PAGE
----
Things to see
Sao Tome & Principe were both uninhabited prior to colonization by the Portuguese. Since then, much of the landscape has remained unchanged or, where former plantations once stood, reclaimed by the rainforests. The islands are covered by lush rainforests and with a small population and very few tourists, and remain for visitors a veritable tropical paradise.
The interior of Sao Tome island contains Obo National Park . Find a local guide to take you bird-watching, climb 2,024-meter Pico de Sao Tome, trek to a secluded waterfall, or try to spot as many of the island's 109 species of orchids as you can. Waves enter an underwater cave on the south side of Sao Tome island and, with nowhere to go, shoot straight up through the Boca do Inferno (Mouth of Hell) blowhole in an impressive show for visitors. The isolated beaches on Principe are both breathtakingly beautiful and romantic...don't blame yourself for feeling like you're on a deserted island in the South Pacific.
Just offshore are coral reefs with a large diversity of sea life—including a few endemics as the waters between other islands and the mainland reach 2,000 meters! Diving and snorkeling are the ideal ways to explore the underwater side of this paradise, during which you can come face-to-face with dolphins, large green turtles, and a wide array of colorful fish. Experienced and daring divers can even explore underwater caves.
Among the few human-made sights on the islands is Fort São Sebastião. Built in 1575, the fort was refurbished in 2006 and is now the São Tomé National Museum. The fort is absolutely beautiful at night. Essential for every visitor is a tour of one of the islands' colonial-era plantations—roças—which lie in many different states, from centuries-old buildings slowly being overgrown by rainforest to lovingly refurbished ones operating as bed-and-breakfasts. One of the more easily accessible, Monte Café, has a new coffee museum set and, since it is in the mountains, is cool and inviting. The Sao Tome market is, like many in the region, a bustling, colorful experience while photographers will love city's quaint colonial-style architecture.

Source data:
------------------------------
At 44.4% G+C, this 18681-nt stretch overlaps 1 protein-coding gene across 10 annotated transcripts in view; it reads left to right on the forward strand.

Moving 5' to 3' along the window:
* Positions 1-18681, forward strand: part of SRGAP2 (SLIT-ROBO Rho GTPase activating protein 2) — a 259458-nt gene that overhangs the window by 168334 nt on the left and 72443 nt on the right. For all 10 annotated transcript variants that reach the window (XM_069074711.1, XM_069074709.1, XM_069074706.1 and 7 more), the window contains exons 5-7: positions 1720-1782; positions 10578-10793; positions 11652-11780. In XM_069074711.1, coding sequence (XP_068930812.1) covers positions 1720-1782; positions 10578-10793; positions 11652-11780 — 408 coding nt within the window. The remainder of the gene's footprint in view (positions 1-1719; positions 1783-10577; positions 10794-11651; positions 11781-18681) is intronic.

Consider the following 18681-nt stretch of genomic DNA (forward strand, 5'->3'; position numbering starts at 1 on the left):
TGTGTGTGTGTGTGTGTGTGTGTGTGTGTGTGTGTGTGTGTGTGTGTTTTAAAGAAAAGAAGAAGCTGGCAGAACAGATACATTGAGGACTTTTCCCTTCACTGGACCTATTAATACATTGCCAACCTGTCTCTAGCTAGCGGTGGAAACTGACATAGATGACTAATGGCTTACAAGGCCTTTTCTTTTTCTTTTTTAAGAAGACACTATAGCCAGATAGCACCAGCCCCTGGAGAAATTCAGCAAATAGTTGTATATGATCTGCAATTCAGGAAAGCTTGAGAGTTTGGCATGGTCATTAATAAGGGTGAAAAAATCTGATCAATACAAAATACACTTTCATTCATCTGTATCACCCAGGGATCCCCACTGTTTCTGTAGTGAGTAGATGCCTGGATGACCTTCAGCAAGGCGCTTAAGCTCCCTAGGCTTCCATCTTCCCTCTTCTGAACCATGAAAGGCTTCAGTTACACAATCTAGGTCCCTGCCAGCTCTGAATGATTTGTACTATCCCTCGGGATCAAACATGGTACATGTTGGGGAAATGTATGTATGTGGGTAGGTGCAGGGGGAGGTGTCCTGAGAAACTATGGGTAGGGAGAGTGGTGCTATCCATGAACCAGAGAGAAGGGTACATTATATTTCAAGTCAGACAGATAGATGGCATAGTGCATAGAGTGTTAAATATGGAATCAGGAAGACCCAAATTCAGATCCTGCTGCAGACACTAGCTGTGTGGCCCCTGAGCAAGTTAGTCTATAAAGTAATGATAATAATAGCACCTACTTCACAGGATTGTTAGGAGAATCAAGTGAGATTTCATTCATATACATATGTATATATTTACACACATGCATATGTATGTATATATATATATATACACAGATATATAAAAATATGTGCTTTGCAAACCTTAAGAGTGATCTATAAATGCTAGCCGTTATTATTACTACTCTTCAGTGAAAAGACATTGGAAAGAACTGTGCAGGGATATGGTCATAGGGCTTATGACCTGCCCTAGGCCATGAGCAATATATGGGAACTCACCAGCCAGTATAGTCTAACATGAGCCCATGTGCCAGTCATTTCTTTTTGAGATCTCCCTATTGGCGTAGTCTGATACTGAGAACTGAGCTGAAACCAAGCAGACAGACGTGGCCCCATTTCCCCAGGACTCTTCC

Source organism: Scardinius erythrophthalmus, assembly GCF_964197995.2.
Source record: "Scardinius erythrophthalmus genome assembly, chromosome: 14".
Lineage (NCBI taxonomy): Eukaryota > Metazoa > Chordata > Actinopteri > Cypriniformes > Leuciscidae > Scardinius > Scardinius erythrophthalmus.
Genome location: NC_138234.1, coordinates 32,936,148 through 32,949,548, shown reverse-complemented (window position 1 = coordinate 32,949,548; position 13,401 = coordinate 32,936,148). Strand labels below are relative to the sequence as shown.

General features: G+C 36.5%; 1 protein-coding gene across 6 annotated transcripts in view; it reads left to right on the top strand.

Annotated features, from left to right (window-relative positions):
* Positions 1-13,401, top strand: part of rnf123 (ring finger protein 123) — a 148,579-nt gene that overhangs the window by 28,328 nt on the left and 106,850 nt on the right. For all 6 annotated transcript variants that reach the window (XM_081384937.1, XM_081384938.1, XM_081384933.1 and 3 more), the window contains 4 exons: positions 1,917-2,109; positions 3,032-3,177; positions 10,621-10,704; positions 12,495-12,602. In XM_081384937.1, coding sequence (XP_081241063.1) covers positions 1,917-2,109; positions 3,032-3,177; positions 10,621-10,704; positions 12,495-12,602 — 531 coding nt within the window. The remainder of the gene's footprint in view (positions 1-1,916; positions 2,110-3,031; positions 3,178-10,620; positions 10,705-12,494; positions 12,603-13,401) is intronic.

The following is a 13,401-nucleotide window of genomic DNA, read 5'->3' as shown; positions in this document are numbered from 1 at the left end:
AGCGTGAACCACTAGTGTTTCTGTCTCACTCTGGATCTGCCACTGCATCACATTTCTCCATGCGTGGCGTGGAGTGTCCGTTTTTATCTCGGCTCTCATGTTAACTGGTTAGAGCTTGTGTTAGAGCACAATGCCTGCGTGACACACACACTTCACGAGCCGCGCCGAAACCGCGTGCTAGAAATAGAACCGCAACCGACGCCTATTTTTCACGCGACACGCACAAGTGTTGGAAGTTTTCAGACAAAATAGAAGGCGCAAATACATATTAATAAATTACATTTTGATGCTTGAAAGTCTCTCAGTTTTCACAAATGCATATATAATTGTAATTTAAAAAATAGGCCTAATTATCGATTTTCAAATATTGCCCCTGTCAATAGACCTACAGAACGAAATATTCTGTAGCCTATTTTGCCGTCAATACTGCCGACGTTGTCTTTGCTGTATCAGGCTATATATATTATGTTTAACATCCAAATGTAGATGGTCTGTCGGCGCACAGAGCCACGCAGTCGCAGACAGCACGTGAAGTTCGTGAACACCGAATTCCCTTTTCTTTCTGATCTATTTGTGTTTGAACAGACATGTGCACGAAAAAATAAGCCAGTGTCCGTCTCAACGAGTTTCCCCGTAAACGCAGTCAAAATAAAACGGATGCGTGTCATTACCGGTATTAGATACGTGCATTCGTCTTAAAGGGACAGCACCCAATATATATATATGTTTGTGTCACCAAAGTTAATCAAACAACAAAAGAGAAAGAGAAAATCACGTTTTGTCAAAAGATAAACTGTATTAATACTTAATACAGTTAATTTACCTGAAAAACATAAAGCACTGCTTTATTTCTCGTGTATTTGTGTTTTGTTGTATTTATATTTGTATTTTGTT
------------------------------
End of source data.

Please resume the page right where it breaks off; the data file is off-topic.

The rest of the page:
- Eddington's Plaque, Sundy Plantation, Príncipe Island. In 1919, Arthur Stanley Eddington and his team visited Príncipe to test Einstein's Theory of Relativity. During a solar eclipse, they could see stars behind the sun, which helped to prove it true. There is now an informational plaque on the site.
Things to do
The waters around Sao Tome are clear and rich with life. Consequently, diving, fishing and boat tours provide much to see. One of the few operators that offers these activities is Club Maxel [www] . The forests of both islands lend themselves wonderfully to hiking.
Walk Around. Traffic is light, the sea breeze is cooling, and you can admire the architecture and people. The capitol city of Sao Tome is replete with public art. Painting and carvings by local artists, in addition to old Portuguese statues, can be found throughout the city. Oftentimes you will walk down the street and turn a corner to come up suddenly against a colorful and sprightly painting right in front of you.
Claudio Corallo Chocolate. Tours of his chocolate factory are give on request. He or one of his sons will gleefully describes the shocking inferior stuff that passes for chocolate around the world. Claudio maintains complete control of the chocolate making process, from growing the pods on his own plantation on Principe through to packaging the chocolate in his own vacuum-sealed clean rooms. He gives copious free samples during the demonstration, and sells all his products right there in the demonstration room. Expensive but worth it.